10 October 2016 | AlsExGal
I'm just going over how it all started...
...also known as the SNL classic years,1975-1980, with the original cast. The reason is, since then, SNL has been running up and down like the stock market. Just when it looked like it was dead in 1980, Eddie Murphy emerges as an up and coming comic in his late teens. The rest is history. Murphy actually found that box office gold that Chevy Chase left SNL to find and never quite got. In 1992 SNL found some of its best political parody in years with the presidential candidacy of Ross Perot, a rich mine of comic material.
But let's go back to 1975 and talk about how it all started and was perceived. If you want to know where the U.S. was culturally and politically post-Watergate, you need look no further than season one of Saturday Night Live. You might say that the 60's didn't happen to America outside of special enclaves such as San Francisco until the 70's, and this show was part of that revolution.
In 1975, NBC was at the bottom of the then three-network barrel. Their only real hit show was Johnny Carson's "Tonight Show". So In 1974, when NBC Tonight Show host Johnny Carson requested that the weekend broadcasts of "Best of Carson" come to an end so that he could take 2 weeknights off and air repeats on those nights rather than on the weekend, NBC had no alternative but to comply with their star's wishes. To fill the gap, Lorne Michaels was hired to produce a new late-night show for the Saturday slot, and "Saturday Night Live" was born.
Michaels fought and cajoled network executives to accept his vision for the show, which was far removed from standard variety-show conventions. For example, one network executive, visiting a dress rehearsal, noticed that the band was in blue jeans and asked when their tuxedos would arrive. Before the show began Michaels had remarked that he knew what the "ingredients (of the show) would be, but not the proportions," and that the show would have to "find itself" on-air. Indeed, the Not Ready for Primetime Players were hardly featured in the premiere, but quickly became the focus of the show, with the guest host and musical act playing a secondary role. Albert Brooks and the Muppets were also dropped after the first season.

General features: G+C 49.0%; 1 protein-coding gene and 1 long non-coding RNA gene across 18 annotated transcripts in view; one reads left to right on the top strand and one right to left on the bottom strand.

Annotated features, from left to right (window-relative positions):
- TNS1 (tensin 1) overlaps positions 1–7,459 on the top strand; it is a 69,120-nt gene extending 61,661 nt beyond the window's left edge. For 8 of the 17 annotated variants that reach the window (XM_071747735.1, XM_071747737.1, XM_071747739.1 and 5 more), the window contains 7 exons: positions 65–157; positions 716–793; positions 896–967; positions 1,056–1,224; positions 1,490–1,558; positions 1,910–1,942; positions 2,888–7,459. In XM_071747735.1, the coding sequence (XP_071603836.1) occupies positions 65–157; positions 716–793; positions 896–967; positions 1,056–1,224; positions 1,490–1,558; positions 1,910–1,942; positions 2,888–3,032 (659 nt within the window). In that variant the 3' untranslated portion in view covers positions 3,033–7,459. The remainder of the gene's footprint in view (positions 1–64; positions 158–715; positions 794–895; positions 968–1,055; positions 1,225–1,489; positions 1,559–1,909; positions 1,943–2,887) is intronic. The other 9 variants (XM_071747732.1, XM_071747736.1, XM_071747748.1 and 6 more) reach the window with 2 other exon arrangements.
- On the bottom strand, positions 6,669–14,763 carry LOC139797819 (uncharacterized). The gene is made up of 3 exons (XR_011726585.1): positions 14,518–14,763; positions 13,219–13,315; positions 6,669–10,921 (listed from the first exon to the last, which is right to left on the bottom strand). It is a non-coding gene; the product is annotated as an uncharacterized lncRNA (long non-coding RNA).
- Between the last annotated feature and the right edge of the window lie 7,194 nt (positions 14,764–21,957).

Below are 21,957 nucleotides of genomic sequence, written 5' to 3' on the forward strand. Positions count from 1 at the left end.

If you weren't old enough to follow politics or popular culture in 1975, you aren't going to get the jokes in their entirety. Fortunately, even if you are younger, you are in for quite a few musical treats as the musical guests are outstanding - Billy Preston performs "Nothing for Nothing"; Janis Ian performs "At Seventeen"; Paul Simon performed "Still Crazy After All These Years" and "Loves Me Like A Rock" solo and "The Boxer" and "Scarborough Fair" with Art Garfunkel; ABBA performed "Waterloo" and "S.O.S."; and The Stylistics performed "You Make Me Feel Brand New." These are all mainstream 70's songs and performers that should be recognizable to almost anyone. Musical guest appearances on TV may seem like no big deal in the age of instant digital musical gratification, but in 1975 such appearances were treasured.
However, if you are younger, you are going to miss out on some of the hard-biting political satire, including Chevy Chase's hilarious imitations of then President Ford featuring him constantly tripping over things, talking with the phone receiver inverted, and repeatedly telling a ceramic dog placed near his desk "Down Liberty, Down! Good Dog!" Also, the significance of certain guests such as President Ford's press secretary Ron Nessen will escape younger viewers - nobody under 50 who isn't a political science major is going to know who he is. Many elements of the regularly featured news skit "Weekend Update, which paved the way for shows such as "The Daily Show", will not be familiar to under-40 viewers such as the "Ferdinand Francisco Franco is still dead" remark that Chevy Chase keeps making. You'll find the original cast as "The South American Killer Bees" hilarious, but you probably won't know that at the time there actually was a scare that a particular poisonous and aggressive species of bee might migrate north from South America and start attacking Americans. I could go on and on, but you get the picture.
One of my favorite "characters", who makes his first appearance in a short skit in episode 15 of the first season, is "Mr. Bill". Mr. Bill is the clay figurine star of what at first appears to be a children's show. Each Mr. Bill episode would start innocently enough, but would quickly turn dangerous for Mr. Bill. Along with his dog, Spot, he would suffer various indignities inflicted by Mr. Hands, a man seen only as a pair of arms. Although often the abuse would ostensibly come from the mean Sluggo, another clay figure character. The violence would inevitably escalate, generally ending with Mr. Bill being crushed or dismembered while squealing, "Ohhhh noooooooooooooo...." It is like seeing the claymation duo of Davey and Goliath being run over and crushed by a tank, and is typical of the great "nothing is sacred" attitude this show had.
If you get a chance to pick up the first five seasons in particular, you will find yourself transported to another time of cynicism and great artistic freedom in which political correctness had not so constrained our ability to laugh at ourselves. Highly recommended.